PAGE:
"Evil times! Let every one, who is not oppressed with such burdens as Peter, thank the Lord. He has to bear the responsibility of everything, and people can't dance lightly with hundred-pound weights on their legs. Nobody has a better heart, and nobody means more honestly. How the traders at the fair praised his caution! In the storm people know the pilot, and Peter was always greatest, when things were going worst. He knows what he is undertaking, but the last few weeks have aged him years."
Maria nodded. Barbara left the room, but returning after a few minutes, said beseechingly:
"You look ill, child, come and lie down. An hour's sleep is better than three meals. At your age, such a night as this last one doesn't pass without leaving traces. The sun is shining so brightly, that I've drawn your window-curtains. I've made your bed, too. Be sensible and come."
While uttering the last words, she took Maria's hand and drew her away. The young wife made no resistance, and though her eyes did not remain dry when she was alone, sleep soon overpowered her.
Towards noon, refreshed by slumber, and newly dressed, she went to the captain's house. Her own heart was heavy, and compassion for herself and her own fate again had the mastery. Eva Peterstochter, the fencing- master's widow, a quiet, modest woman, whom she scarcely knew by sight, did not appear. She was sitting alone in her room, weeping, but Maria found in her house the musician, Wilhelm, who had spoken comforting words to his old friend's son, and promised to take charge of him and make him a good performer.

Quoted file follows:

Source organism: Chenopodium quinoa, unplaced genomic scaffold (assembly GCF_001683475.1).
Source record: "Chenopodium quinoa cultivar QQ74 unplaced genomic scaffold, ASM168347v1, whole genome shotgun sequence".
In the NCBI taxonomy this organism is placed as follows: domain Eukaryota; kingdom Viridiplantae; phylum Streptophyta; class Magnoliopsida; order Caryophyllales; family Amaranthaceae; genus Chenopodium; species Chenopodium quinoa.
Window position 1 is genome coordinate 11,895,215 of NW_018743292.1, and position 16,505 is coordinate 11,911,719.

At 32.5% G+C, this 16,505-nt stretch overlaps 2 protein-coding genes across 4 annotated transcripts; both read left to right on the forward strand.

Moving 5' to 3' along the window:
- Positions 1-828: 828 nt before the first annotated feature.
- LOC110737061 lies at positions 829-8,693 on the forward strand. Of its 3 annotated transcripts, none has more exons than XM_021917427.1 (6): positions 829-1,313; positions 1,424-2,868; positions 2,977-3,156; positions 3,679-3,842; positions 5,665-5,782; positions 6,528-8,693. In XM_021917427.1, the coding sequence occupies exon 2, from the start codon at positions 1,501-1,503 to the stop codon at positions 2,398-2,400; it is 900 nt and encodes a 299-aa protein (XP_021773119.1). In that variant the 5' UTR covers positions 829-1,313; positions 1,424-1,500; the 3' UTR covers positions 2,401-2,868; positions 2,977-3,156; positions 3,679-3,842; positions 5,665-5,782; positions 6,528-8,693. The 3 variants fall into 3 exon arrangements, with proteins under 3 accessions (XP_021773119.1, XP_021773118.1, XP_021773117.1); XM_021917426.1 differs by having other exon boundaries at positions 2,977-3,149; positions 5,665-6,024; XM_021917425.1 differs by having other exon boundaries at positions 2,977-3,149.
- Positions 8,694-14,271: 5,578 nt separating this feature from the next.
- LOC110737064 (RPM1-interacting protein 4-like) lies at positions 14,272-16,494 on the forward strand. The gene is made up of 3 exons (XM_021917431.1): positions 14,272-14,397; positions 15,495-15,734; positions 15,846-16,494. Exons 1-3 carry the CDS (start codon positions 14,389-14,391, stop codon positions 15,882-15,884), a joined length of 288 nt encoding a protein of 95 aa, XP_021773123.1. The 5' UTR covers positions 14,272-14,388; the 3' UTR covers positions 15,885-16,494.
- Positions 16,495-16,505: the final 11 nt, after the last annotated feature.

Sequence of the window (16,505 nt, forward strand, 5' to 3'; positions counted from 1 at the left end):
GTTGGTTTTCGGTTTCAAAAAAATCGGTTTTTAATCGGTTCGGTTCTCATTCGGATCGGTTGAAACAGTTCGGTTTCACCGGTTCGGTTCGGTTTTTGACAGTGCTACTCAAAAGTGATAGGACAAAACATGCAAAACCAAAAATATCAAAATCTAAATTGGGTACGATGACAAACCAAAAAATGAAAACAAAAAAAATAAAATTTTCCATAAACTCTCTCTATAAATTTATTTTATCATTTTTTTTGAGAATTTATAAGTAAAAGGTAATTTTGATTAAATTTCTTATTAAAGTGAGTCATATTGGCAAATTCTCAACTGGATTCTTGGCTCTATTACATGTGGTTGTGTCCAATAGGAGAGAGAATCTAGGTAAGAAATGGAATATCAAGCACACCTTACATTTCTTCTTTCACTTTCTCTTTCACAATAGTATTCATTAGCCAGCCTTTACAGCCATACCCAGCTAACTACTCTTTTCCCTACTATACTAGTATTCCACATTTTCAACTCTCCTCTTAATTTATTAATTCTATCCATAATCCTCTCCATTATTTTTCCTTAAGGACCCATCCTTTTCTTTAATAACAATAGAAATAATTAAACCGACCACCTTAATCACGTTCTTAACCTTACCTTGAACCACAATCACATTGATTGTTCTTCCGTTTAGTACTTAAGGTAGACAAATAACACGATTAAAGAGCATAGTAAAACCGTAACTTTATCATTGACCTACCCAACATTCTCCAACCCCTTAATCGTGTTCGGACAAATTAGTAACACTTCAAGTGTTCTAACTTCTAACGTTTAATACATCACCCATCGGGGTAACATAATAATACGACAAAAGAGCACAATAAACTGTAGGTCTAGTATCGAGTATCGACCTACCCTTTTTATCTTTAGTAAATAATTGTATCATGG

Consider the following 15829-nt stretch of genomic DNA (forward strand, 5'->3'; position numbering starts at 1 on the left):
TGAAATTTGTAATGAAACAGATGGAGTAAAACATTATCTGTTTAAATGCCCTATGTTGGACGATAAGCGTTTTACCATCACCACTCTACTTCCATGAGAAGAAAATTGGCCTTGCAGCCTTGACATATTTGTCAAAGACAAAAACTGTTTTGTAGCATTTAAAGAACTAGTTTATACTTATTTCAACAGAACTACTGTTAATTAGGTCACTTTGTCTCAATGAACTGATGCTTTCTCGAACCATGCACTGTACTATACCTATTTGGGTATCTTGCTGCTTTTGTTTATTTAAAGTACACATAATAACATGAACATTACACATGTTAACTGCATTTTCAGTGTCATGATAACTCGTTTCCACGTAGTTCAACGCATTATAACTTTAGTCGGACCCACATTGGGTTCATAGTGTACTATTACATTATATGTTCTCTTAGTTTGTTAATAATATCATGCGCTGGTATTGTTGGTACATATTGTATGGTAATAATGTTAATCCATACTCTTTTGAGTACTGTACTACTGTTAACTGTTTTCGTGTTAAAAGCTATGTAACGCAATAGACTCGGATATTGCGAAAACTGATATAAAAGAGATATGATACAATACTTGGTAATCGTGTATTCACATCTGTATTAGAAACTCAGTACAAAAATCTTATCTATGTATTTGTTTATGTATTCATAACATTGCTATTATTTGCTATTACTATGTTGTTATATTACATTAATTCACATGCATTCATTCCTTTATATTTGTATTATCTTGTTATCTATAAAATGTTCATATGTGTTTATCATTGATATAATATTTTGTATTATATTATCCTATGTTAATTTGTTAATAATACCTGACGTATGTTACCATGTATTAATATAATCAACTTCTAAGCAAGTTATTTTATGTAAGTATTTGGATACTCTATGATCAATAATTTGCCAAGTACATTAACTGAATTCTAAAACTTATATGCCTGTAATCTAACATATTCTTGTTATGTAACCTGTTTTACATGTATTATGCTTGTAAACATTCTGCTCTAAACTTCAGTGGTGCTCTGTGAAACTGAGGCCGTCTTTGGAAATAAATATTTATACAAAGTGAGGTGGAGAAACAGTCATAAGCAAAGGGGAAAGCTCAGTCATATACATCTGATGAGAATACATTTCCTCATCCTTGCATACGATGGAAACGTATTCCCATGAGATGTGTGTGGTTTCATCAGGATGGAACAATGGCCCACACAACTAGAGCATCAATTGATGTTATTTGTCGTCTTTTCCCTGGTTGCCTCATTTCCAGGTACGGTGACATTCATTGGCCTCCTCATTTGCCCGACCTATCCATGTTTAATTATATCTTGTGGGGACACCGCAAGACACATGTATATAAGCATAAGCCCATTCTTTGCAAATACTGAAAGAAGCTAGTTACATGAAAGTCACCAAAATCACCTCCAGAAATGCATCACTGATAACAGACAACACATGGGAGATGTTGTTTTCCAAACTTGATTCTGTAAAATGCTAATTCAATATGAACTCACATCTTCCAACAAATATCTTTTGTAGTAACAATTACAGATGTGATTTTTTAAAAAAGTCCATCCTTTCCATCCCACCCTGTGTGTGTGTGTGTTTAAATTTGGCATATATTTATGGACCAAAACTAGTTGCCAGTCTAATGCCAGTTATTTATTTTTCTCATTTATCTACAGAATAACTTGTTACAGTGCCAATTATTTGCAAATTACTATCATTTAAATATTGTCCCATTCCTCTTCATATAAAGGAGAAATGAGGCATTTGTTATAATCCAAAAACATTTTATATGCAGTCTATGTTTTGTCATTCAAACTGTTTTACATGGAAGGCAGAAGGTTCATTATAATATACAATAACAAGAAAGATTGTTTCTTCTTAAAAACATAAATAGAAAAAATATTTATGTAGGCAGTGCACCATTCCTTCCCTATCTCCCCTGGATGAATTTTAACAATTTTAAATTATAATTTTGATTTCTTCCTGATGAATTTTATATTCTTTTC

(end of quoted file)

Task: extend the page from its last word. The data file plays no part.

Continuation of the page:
The burgomaster's wife sent a message to the widow, begging to see her the next day, and then went out into the street with Wilhelm. Everywhere groups of citizens, women, and journeymen were standing together, talking about what had happened and the coming trouble. While Maria was telling the musician who the dead Castilian was, and that Henrica desired to speak with him, Wilhelm, as soon as possible, she was interrupted more than once; for sometimes a company of volunteers or city guards, relieved from duty in the towers and on the walls, sometimes a cannon barred their way. Was it the anticipation of coming events, or the beat of drums and blare of trumpets, which so excited her companion, that he often pressed his hand to his forehead and she was obliged to request him to slacken his pace. There was a strange, constrained tone in his voice as, in accordance with her request, he told her that the Spaniards had come by ship up the Amstel, the Drecht, and the Brasem See to the Rhine and landed at Leyderdorp.
A mounted messenger wearing the Prince's colors, and followed not only by children, but by grown persons, who ran after him eager to reach the town-hall at the same time, interrupted Wilhelm, and as soon as the crowd had passed, the burgomaster's wife asked her companion one question after another. The noise of war, the firing audible in the distance, the gay military costumes everywhere to be seen in place of the darker citizens' dress, also aroused her eager interest, and what she learned from Wilhelm was little calculated to diminish it. The main body of the Spanish troops was on the way to the Hague. The environment of the city had commenced, but the enemy could hardly succeed in his purpose; for the English auxiliaries, who were to defend the new fortifications of Valkenburg, the village of Alfen, and the Gouda sluice might be trusted. Wilhelm had seen the British soldiers, their commander, Colonel Chester, and Captain Gensfort, and praised their superb equipments and stately bearing.